It has been over 15 years since Congress enacted the SGR, an act which has been put on hold each year since t hen. The accumulative value is now over 20%, which if enacted would reduce Medicare payments to providers by 20%.
Each year health providers have lobbied Congress to keep the SGR on hold.
Since 1994 many changes have occured in the administration of CMS and payment reforms. As Congress considers repealing the SGR other changes have occured, the Affordable Care Act and other changes in payment models from fee for service payment to value based payments.
On Thursday, Senate and House lawmakers introduced bipartisan, bicameral legislation (HR 1470) to permanently replace Medicare's sustainable growth rate formula that includes several health IT provisions, Modern Healthcare reports (Tahir, Modern Healthcare, 3/19).
Congress last year approved a short-term delay to scheduled reductions to Medicare physician reimbursement rates called for by the SGR. Providers face about a 21% reduction in Medicare reimbursement rates unless Congress acts by April 1, 2015 (Hughes, Wall Street Journal, 3/19).
Meaningful Use Provisions
The new legislation would replace the SGR with a merit-based incentive payment system that would consolidate several federal incentive programs, including the meaningful use program, physician quality reporting system and value-based modifiers, into one value-based payment reporting system.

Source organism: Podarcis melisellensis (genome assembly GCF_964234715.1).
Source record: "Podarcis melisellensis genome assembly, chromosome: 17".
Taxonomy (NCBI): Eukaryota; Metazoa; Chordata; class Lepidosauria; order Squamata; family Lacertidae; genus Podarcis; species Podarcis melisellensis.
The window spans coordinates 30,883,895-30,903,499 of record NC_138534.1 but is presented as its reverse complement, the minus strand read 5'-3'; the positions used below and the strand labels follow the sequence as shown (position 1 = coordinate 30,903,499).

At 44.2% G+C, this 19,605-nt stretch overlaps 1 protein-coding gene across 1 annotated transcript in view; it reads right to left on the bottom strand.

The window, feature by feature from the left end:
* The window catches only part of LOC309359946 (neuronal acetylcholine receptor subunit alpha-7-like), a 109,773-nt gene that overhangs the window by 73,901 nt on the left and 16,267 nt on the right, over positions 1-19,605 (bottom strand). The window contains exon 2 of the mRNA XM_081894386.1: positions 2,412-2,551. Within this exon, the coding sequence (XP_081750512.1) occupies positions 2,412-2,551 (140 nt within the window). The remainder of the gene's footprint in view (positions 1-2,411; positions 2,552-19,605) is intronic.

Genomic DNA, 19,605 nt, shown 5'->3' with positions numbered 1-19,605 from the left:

Under the 2009 economic stimulus package, providers who demonstrate meaningful use of certified electronic health records can qualify for Medicaid and Medicare incentive payments.
Specifically, the SGR replacement measure would:
The legislation also would mandate that HHS work with stakeholders to develop measures to quantify interoperability by July 2016 ("Morning eHealth," Politico, 3/20).
Additional Health IT Provisions
The bill also would:
In addition, the legislation would call for several reports, including:
The replacement legislation does not mention the ICD-10 transition.
It seems that the simplicity of repealing the SGR has bcome obfuscated by all of the ramifications of the Affordable Care Act, transitioning to a value-based payment model, HIT incentives, the patient quality reporting sysem (PQRS).
The bottom line is that savings afforded by the Affordable Care Act combines with incentives may equal or outweigh the theoretical reductions of the SGR, rendering the SGR irrelevant.